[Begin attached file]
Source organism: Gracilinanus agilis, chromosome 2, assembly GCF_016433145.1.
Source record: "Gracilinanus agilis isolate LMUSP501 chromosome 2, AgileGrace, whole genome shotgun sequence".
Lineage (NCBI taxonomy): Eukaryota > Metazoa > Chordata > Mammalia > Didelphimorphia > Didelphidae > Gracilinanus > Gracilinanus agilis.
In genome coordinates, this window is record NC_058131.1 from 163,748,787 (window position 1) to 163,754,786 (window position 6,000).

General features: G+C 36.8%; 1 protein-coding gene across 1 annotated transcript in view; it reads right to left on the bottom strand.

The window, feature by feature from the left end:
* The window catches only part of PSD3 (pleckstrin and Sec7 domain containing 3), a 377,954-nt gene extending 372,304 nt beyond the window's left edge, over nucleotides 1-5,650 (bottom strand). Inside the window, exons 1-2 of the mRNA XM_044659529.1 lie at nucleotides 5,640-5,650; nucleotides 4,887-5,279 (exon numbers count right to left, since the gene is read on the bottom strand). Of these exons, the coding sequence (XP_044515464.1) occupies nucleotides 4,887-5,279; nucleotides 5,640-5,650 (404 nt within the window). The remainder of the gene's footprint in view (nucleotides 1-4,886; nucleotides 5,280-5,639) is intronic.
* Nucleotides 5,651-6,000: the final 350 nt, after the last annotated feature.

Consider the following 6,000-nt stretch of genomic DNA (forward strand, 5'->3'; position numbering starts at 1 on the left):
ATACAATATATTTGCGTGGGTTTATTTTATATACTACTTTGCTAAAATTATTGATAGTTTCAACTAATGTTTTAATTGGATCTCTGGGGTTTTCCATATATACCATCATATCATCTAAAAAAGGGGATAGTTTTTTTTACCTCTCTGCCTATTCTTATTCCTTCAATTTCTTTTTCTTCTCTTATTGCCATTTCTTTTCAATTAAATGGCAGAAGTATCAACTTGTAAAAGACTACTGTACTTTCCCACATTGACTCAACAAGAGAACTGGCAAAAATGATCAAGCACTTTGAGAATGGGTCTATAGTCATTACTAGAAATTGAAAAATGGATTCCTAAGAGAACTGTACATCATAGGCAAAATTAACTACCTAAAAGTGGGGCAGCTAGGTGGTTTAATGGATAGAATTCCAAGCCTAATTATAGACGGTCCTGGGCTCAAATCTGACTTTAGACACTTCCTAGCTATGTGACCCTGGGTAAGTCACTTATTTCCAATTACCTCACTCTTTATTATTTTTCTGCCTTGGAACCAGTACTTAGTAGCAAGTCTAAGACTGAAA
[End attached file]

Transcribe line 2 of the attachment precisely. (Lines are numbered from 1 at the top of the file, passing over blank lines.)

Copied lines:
Source record: "Gracilinanus agilis isolate LMUSP501 chromosome 2, AgileGrace, whole genome shotgun sequence".